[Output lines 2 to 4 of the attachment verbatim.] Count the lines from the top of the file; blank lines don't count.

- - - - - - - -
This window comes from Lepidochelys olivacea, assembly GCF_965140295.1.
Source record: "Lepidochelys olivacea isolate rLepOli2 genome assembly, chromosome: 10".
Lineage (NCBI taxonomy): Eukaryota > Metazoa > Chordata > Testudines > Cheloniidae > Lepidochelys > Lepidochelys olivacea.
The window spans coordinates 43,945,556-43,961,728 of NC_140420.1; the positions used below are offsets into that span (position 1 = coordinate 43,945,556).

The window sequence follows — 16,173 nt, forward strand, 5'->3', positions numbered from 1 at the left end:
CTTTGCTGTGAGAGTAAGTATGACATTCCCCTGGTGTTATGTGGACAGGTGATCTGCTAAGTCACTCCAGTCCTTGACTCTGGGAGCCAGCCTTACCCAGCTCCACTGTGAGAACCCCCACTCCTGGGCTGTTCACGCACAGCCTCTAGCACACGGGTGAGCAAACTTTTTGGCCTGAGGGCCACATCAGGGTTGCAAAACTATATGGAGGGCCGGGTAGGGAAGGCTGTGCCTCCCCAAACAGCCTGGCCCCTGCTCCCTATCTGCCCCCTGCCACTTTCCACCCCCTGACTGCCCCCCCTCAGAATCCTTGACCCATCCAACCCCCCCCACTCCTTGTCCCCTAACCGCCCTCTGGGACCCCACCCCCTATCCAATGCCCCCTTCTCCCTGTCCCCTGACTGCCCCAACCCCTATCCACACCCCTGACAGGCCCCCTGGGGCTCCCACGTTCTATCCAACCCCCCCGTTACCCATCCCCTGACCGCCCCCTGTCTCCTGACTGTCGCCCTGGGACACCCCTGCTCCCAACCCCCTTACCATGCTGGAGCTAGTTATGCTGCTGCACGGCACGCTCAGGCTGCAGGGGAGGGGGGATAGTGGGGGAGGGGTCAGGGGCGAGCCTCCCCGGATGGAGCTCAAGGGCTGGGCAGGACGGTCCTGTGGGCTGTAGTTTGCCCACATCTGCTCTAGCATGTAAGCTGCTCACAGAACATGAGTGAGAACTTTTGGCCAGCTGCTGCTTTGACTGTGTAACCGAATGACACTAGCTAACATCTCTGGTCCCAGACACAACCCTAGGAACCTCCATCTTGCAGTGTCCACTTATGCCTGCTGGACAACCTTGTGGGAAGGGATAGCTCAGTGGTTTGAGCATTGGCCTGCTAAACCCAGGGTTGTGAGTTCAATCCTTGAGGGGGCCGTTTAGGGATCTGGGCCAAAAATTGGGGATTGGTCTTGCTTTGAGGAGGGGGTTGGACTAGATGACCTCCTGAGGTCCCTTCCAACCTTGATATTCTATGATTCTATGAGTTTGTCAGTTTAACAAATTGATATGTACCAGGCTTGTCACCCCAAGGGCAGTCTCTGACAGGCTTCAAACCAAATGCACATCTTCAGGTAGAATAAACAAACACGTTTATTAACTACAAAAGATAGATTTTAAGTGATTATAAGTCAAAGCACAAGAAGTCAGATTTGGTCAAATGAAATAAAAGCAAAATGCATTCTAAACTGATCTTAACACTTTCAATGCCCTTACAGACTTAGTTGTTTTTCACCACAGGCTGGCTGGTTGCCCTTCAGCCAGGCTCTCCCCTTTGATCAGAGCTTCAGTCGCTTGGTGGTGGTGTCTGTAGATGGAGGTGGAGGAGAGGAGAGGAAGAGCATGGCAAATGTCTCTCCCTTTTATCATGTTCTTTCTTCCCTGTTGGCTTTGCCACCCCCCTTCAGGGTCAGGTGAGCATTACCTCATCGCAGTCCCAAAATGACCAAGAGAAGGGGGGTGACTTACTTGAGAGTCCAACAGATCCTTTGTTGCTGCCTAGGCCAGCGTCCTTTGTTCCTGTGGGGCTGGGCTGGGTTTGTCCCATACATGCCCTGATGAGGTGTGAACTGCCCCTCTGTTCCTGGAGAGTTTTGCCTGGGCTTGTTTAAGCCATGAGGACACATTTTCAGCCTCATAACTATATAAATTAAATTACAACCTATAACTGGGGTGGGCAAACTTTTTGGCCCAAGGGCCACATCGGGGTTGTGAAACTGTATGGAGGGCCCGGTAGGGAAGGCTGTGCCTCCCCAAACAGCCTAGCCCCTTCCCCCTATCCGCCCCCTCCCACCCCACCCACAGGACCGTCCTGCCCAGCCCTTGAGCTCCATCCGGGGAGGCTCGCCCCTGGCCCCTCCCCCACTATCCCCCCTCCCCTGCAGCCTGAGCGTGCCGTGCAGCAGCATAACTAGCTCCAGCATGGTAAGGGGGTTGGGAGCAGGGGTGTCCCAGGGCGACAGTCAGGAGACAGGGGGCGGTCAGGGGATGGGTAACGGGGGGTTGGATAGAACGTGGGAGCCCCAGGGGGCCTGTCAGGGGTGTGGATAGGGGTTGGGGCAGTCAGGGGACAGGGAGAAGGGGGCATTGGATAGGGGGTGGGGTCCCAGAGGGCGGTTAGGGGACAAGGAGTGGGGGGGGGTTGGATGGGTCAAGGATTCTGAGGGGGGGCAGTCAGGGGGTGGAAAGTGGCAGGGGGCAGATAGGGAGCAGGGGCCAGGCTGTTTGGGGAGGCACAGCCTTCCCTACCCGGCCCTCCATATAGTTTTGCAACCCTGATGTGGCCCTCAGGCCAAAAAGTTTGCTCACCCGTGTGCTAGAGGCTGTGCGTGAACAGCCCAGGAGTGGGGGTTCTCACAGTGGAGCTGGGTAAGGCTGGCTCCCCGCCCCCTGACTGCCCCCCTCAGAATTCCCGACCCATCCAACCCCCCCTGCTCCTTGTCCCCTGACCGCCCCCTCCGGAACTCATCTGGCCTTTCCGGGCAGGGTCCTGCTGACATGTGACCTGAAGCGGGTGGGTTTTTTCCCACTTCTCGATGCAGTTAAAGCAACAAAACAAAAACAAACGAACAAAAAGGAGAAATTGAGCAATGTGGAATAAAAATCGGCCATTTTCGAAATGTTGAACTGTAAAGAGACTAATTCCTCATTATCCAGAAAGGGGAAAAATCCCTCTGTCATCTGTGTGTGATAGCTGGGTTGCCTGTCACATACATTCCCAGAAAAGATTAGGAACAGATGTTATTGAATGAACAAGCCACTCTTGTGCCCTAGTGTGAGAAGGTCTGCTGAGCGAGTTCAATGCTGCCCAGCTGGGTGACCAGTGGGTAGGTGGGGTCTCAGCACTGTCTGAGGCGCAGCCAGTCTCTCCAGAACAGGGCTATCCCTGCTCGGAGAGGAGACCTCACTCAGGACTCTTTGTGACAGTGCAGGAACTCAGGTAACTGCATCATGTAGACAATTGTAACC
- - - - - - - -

Source record: "Lepidochelys olivacea isolate rLepOli2 genome assembly, chromosome: 10".
Lineage (NCBI taxonomy): Eukaryota > Metazoa > Chordata > Testudines > Cheloniidae > Lepidochelys > Lepidochelys olivacea.
The window spans coordinates 43,945,556-43,961,728 of NC_140420.1; the positions used below are offsets into that span (position 1 = coordinate 43,945,556).